Photography and Words Alifiya S.
Gently swaying in the wind, a flower came to rest on my palm. Upon close examination, this delicate flower had a pale pink pigment in comparison to the vividly coloured flowers I was used to seeing back in my country. Curious, we walked and followed these fallen petals and it felt as though nature had unfolded its own wonder, like a curtain lifting to show the final performer on a stage. Our gaze fell upon a row of neatly arranged trees, blooming with the very same pink flowers, which added a conspicuous element of splendour to the garden. This pink flower, also known as Sakura, is the national flower of Japan.
Philosopher’s Path, Kyoto
Osaka Castle Vicinity, Osaka
My husband and I chose to embark on a trip to Japan during the Sakura season. I remember discussing intensely, the choice of a country that would be cemented as the choice for our first trip together as a couple forever. I grew up watching Studio Ghibli (which is the Japanese equivalent of Disney Pixar) and reading books by a Japanese author, Haruki Murakami. Very much enchanted, I was adamant that our choice be The Land of the Rising Sun.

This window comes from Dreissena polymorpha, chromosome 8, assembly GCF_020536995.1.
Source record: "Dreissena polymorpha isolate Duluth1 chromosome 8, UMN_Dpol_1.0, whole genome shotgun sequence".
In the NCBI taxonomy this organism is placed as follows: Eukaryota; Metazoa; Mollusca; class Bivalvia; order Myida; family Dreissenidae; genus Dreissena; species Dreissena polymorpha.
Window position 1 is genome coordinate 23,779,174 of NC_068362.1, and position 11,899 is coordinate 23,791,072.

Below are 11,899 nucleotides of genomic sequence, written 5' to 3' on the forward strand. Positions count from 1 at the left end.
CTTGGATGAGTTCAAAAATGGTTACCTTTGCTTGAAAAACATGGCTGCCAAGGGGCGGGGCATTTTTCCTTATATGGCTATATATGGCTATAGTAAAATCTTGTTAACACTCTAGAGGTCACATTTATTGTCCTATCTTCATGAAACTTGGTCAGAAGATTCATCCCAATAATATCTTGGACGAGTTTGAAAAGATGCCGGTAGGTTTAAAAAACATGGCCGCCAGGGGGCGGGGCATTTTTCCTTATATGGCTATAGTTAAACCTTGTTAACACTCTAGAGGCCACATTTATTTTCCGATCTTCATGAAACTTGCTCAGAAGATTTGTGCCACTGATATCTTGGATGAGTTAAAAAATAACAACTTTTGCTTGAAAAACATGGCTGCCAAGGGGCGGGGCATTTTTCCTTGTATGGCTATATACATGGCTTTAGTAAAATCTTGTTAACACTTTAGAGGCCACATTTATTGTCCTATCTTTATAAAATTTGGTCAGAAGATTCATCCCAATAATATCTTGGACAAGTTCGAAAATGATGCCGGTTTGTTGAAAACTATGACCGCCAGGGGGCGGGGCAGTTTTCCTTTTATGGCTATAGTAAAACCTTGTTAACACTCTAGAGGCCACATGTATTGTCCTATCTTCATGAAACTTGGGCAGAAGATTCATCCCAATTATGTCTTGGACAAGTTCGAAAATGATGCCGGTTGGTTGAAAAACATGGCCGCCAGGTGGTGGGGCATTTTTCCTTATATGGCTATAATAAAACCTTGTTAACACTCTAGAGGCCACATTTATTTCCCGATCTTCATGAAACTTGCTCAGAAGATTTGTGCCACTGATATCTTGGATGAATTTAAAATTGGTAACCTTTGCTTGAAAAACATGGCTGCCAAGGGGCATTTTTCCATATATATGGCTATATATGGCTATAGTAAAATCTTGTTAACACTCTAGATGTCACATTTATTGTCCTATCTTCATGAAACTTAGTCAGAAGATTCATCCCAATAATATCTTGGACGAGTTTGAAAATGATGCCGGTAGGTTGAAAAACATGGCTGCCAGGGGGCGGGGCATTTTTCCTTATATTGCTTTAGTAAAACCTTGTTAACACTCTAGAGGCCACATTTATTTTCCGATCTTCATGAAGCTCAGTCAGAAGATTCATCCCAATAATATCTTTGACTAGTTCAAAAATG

Japan is a country of magnificence. One will be familiar with household brands such as Sony and Panasonic which speak of the country’s leading front for technological innovations. It is not just known for its megacities, with colourful neon signs, but like a circulatory system, it electrifies the city’s arteries with its world-renowned bullet trains.
Dotonbori District, Oskaka
Japan is a contemporary country. In contrast to its first-world cities, the outskirts and villages have preserved the Old Japan, where one can feel the aspects of the Japanese culture. On one hand, it may impress the city lovers, however, in equal part, it does not disappoint art lovers.
Exhibits at Hakone Open Air Museum, Hakone